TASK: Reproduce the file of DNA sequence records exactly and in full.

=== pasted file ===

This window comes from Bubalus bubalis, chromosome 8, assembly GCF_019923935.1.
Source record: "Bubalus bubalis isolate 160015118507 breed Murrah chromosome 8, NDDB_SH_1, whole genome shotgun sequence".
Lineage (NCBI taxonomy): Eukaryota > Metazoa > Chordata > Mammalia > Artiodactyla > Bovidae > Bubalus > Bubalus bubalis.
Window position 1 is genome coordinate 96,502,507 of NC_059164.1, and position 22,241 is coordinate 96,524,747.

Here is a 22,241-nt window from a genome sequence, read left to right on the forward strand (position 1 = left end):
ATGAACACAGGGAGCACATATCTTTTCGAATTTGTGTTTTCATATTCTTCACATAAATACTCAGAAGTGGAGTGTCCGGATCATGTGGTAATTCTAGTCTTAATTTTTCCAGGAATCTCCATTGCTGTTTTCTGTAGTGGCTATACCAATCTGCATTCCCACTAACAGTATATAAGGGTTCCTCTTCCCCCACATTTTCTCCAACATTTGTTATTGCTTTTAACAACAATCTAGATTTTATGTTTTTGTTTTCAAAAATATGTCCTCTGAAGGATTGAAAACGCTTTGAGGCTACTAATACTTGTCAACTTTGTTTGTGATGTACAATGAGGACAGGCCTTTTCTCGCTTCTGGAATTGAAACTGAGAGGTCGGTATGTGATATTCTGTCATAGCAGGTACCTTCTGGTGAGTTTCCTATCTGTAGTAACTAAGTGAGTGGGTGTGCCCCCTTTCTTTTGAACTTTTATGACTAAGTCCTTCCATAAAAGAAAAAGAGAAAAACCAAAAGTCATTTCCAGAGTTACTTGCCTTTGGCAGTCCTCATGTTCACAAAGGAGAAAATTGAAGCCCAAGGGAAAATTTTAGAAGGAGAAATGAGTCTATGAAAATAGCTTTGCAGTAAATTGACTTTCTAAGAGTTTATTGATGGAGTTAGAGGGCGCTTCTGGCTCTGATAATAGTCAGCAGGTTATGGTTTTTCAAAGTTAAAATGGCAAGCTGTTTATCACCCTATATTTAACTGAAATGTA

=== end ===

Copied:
This window comes from Bubalus bubalis, chromosome 8, assembly GCF_019923935.1.
Source record: "Bubalus bubalis isolate 160015118507 breed Murrah chromosome 8, NDDB_SH_1, whole genome shotgun sequence".
Lineage (NCBI taxonomy): Eukaryota > Metazoa > Chordata > Mammalia > Artiodactyla > Bovidae > Bubalus > Bubalus bubalis.
Window position 1 is genome coordinate 96,502,507 of NC_059164.1, and position 22,241 is coordinate 96,524,747.

Here is a 22,241-nt window from a genome sequence, read left to right on the forward strand (position 1 = left end):
ATGAACACAGGGAGCACATATCTTTTCGAATTTGTGTTTTCATATTCTTCACATAAATACTCAGAAGTGGAGTGTCCGGATCATGTGGTAATTCTAGTCTTAATTTTTCCAGGAATCTCCATTGCTGTTTTCTGTAGTGGCTATACCAATCTGCATTCCCACTAACAGTATATAAGGGTTCCTCTTCCCCCACATTTTCTCCAACATTTGTTATTGCTTTTAACAACAATCTAGATTTTATGTTTTTGTTTTCAAAAATATGTCCTCTGAAGGATTGAAAACGCTTTGAGGCTACTAATACTTGTCAACTTTGTTTGTGATGTACAATGAGGACAGGCCTTTTCTCGCTTCTGGAATTGAAACTGAGAGGTCGGTATGTGATATTCTGTCATAGCAGGTACCTTCTGGTGAGTTTCCTATCTGTAGTAACTAAGTGAGTGGGTGTGCCCCCTTTCTTTTGAACTTTTATGACTAAGTCCTTCCATAAAAGAAAAAGAGAAAAACCAAAAGTCATTTCCAGAGTTACTTGCCTTTGGCAGTCCTCATGTTCACAAAGGAGAAAATTGAAGCCCAAGGGAAAATTTTAGAAGGAGAAATGAGTCTATGAAAATAGCTTTGCAGTAAATTGACTTTCTAAGAGTTTATTGATGGAGTTAGAGGGCGCTTCTGGCTCTGATAATAGTCAGCAGGTTATGGTTTTTCAAAGTTAAAATGGCAAGCTGTTTATCACCCTATATTTAACTGAAATGTA